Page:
Apr 27, 2017

Maine aquaculture - Big changes coming Monday

On Monday, the Maine Legislature holds public hearings on bills promising big changes to Maine's aquaculture laws. Links to the bills below and at the Marine Resources Committee webpage http://legislature.maine.gov/audio/#206 (scroll down to Monday)

Official summary "This bill transfers authority for the licensing of land-based aquaculture from the Department of Marine Resources to the Department of Agriculture, Conservation and Forestry."

Official Summary:"This bill amends the law regarding municipal shellfish conservation programs to clarify that the intertidal zone extends from the high-water mark to the extreme low-water mark and that the shellfish conservation ordinances apply only within the intertidal zones of municipalities."

Official Summary "This bill creates an aquaculture license that exempts the holder from certain requirements in law to hold a separate license for the removal, possession, transport or sale of cultured marine organisms and authorizes the holder to remove, possess, transport or sell cultured marine organisms."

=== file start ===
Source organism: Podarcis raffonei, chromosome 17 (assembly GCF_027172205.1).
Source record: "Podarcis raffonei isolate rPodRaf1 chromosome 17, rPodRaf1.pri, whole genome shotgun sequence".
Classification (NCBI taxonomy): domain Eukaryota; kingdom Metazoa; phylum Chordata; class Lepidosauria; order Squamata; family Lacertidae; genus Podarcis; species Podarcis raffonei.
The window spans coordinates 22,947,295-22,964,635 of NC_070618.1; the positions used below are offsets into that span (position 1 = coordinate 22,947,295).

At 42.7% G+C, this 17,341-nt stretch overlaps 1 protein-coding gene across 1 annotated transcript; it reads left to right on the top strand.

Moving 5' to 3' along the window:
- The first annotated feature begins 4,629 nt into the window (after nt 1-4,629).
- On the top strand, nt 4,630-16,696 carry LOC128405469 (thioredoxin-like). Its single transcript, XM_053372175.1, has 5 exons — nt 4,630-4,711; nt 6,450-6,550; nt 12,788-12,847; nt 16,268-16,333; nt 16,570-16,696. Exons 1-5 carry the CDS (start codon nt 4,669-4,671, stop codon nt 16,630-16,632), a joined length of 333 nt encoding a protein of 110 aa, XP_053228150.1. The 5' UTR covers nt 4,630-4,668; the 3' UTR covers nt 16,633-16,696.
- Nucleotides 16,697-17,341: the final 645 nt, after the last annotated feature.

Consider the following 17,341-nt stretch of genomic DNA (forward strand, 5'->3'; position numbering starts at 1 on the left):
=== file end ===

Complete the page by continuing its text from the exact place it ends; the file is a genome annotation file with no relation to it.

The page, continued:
Official summary "This bill amends the aquaculture leasing and licensing laws. It removes the prohibition on the provision by the Department of Marine Resources of promotional and marketing assistance to the aquaculture industry. It extends the potential term of an aquaculture lease from 10 to 20 years. It changes the order of preference for lease applications to include in the 2nd position an individual who currently holds a limited-purpose aquaculture license for the area. It provides a process by which a holder of a standard lease could seek an expansion of the lease area by up to 10% once during the duration of the lease without having to apply for a new lease. It places the licensed activities and criteria for limited-purpose aquaculture licenses in separate statutory provisions. It requires a limited-purpose aquaculture license holder to specify if the license is for commercial or personal use and to identify the growing area and current classification of the area. It adds consideration of any risk to public health to the criteria used in determining whether to grant a limited-purpose aquaculture license. It adds to the eligibility criteria for a limited-purpose aquaculture license the completion of any educational courses that may be required by the Commissioner of Marine Resources."

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